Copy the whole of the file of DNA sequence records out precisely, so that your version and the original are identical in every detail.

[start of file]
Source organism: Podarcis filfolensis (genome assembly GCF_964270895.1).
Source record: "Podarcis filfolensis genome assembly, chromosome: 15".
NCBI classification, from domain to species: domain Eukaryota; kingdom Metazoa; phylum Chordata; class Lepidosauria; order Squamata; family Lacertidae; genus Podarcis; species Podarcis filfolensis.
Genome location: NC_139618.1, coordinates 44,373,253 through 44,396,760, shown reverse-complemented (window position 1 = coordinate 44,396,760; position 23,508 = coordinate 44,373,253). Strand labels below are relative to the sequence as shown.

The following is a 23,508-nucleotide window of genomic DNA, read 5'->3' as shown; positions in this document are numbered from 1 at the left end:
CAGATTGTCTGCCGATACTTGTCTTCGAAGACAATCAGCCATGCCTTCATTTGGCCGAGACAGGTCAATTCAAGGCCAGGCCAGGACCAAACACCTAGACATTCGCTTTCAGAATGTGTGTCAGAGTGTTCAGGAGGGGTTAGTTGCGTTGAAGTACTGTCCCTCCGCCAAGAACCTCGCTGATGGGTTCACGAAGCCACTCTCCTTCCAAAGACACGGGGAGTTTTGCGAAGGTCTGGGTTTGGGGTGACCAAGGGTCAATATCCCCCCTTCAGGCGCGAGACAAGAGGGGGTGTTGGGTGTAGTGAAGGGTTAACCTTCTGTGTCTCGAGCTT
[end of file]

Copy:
Source organism: Podarcis filfolensis (genome assembly GCF_964270895.1).
Source record: "Podarcis filfolensis genome assembly, chromosome: 15".
NCBI classification, from domain to species: domain Eukaryota; kingdom Metazoa; phylum Chordata; class Lepidosauria; order Squamata; family Lacertidae; genus Podarcis; species Podarcis filfolensis.
Genome location: NC_139618.1, coordinates 44,373,253 through 44,396,760, shown reverse-complemented (window position 1 = coordinate 44,396,760; position 23,508 = coordinate 44,373,253). Strand labels below are relative to the sequence as shown.

The following is a 23,508-nucleotide window of genomic DNA, read 5'->3' as shown; positions in this document are numbered from 1 at the left end:
CAGATTGTCTGCCGATACTTGTCTTCGAAGACAATCAGCCATGCCTTCATTTGGCCGAGACAGGTCAATTCAAGGCCAGGCCAGGACCAAACACCTAGACATTCGCTTTCAGAATGTGTGTCAGAGTGTTCAGGAGGGGTTAGTTGCGTTGAAGTACTGTCCCTCCGCCAAGAACCTCGCTGATGGGTTCACGAAGCCACTCTCCTTCCAAAGACACGGGGAGTTTTGCGAAGGTCTGGGTTTGGGGTGACCAAGGGTCAATATCCCCCCTTCAGGCGCGAGACAAGAGGGGGTGTTGGGTGTAGTGAAGGGTTAACCTTCTGTGTCTCGAGCTT